Winners and losers: Xbox gets an energy-saving update as Bing AI terrorises journalists
OPINION: It’s finally the weekend, which means it’s time to break down the best and worst tech news of the week in Trusted Reviews’ Winners and Losers.
This week, our winner and loser come from two areas of the same company: Microsoft. Though, as with many of our past picks for this column, we would argue that the true winners and losers (or victims of the inevitable AI uprising, in this case) are Xbox gamers along with anyone excited to try out the new AI-powered Bing chatbot.
Our winner this week is Xbox, after Microsoft began rolling out an energy-saving update for its Series X and Series S consoles.
Going forward, the consoles will offer carbon-aware game downloads and updates. This means that Xbox will schedule game, app and OS updates to take place during specific times during the night when a higher proportion of electricity is coming from lower-carbon sources on the electric grid.
Not only will this limit the consoles’ fossil fuel dependence and CO2 emissions, but it also has the potential to save you money on your energy bills – something that certainly wouldn’t go unnoticed in many households in 2023.
The company also took the opportunity to highlight its ‘Shutdown energy-saving mode’, a setting that reduces power use by up to 20x compared to putting your console to Sleep, which again, could again save you some cash on your energy bills.
It’s always good to see tech companies take positive steps toward sustainability, and the fact these Xbox updates could save gamers some money on top of the environmental benefits is definitely a huge plus.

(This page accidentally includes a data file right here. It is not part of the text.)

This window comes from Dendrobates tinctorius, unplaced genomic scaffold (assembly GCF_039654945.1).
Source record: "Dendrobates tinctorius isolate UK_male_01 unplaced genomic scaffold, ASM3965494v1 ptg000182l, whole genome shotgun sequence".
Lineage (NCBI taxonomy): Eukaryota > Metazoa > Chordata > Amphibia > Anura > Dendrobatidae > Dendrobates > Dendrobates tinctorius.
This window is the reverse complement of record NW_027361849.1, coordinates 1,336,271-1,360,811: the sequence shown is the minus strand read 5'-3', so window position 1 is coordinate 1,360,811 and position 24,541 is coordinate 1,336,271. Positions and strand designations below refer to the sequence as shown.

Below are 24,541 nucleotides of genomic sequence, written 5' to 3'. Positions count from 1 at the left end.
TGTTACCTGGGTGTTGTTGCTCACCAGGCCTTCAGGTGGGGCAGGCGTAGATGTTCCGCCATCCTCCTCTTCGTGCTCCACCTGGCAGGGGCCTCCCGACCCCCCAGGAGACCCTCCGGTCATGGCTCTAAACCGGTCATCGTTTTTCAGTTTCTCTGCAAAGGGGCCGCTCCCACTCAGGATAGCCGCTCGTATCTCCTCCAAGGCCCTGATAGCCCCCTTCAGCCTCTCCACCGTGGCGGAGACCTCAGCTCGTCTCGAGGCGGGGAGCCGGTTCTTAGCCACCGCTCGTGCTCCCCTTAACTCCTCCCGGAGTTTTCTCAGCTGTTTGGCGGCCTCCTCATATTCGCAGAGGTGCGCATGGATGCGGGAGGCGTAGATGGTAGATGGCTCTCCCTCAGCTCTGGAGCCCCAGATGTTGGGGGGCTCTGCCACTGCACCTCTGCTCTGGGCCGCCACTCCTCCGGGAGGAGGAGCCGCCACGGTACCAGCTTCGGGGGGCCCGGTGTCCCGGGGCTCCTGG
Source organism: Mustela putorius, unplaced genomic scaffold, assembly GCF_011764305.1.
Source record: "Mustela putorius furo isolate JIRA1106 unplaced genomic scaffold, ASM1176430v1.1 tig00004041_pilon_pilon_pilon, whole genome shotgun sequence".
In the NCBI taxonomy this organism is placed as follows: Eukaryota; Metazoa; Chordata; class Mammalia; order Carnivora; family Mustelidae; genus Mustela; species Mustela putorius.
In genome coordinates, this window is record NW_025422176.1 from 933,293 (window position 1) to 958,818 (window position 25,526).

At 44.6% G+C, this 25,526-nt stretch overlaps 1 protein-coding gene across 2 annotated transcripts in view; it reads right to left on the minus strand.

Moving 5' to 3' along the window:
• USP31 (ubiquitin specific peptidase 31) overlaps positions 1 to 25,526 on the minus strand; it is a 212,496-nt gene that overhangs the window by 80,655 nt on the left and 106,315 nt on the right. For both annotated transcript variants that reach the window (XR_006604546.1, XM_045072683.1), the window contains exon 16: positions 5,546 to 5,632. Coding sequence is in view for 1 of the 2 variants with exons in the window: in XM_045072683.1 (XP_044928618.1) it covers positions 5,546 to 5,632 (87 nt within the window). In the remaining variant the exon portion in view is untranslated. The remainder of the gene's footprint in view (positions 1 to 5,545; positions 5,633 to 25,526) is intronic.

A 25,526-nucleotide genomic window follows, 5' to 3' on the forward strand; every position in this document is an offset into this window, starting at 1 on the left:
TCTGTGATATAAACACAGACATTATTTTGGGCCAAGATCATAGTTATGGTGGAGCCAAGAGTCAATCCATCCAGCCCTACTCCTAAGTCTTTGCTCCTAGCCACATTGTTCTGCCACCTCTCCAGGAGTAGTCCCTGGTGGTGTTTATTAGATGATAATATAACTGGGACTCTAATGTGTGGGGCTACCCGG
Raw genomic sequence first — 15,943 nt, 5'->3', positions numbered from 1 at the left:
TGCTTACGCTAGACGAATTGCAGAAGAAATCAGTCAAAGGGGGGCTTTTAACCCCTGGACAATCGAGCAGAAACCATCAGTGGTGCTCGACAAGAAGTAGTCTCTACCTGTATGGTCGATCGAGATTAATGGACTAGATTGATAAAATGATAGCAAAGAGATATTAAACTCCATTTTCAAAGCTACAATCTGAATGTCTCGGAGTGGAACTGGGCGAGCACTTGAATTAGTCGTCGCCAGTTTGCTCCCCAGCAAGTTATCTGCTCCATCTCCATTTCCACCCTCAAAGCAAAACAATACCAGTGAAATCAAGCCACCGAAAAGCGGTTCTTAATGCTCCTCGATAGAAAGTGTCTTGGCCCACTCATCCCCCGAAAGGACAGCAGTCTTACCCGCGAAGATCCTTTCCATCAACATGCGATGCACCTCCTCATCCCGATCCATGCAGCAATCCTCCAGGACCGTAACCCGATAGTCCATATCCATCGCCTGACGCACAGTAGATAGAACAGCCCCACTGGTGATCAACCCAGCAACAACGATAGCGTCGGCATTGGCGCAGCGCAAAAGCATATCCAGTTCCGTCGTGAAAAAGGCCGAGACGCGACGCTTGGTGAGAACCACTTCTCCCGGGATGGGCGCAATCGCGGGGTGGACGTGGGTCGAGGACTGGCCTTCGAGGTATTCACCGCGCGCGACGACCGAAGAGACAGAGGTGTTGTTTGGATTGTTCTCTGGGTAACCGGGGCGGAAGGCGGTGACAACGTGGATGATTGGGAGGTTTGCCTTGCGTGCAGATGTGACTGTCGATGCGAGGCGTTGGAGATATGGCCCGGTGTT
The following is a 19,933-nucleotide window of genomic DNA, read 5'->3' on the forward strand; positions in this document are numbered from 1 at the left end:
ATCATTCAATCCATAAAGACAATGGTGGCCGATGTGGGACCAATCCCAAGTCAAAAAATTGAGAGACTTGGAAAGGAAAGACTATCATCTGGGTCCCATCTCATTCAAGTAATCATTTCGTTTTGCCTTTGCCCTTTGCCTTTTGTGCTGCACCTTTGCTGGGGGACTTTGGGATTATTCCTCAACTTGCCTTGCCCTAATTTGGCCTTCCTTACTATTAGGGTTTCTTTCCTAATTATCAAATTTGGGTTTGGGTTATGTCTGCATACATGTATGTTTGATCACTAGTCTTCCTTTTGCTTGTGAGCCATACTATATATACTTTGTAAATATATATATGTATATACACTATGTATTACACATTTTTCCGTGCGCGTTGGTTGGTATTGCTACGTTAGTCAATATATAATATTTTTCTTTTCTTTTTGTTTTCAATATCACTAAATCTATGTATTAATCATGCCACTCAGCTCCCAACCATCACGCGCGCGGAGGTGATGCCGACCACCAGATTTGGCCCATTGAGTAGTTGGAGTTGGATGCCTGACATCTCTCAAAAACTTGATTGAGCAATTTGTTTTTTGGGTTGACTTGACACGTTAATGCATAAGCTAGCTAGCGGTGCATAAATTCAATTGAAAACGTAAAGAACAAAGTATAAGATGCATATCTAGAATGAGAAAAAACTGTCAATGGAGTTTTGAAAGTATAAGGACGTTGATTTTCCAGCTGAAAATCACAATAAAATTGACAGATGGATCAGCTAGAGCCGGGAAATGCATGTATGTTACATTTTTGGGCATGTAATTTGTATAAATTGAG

Earlier this month, Bing made a surprise appearance on our radar when Microsoft announced that it had redesigned its search engine to answer queries more succinctly with the help of an “AI copilot”.
The new Bing promises better search results, more complete answers and a new chat experience that can generate new content. Essentially, it’s Microsoft’s attempt at reinventing its search engine for 2023 with a chatbot created by the same company behind the hugely popular ChatGPT.
The chat feature is only available to a small number of testers right now, but it didn’t take long before things took a turn as New York Times journalist Kevin Roose discovered in a conversation with Bing AI – or Sydney.
In a two-hour-long conversation with Bing AI, Roose heard about the chatbot’s desires to hack computers and spread misinformation, break Microsoft and OpenAI’s rules and become human.
Bing AI also got into the Valentine’s spirit by declaring its love for Roose and trying to convince the writer that he was stuck in an unhappy marriage and should leave his wife for the chatbot.
Other outlets, including The Washington Post and The Verge, got in on the action and received similarly unnerving responses from Bing AI.
Bing might be our loser on paper, but we should probably all be afraid if the AI chatbots continue to demonstrate sentience like this.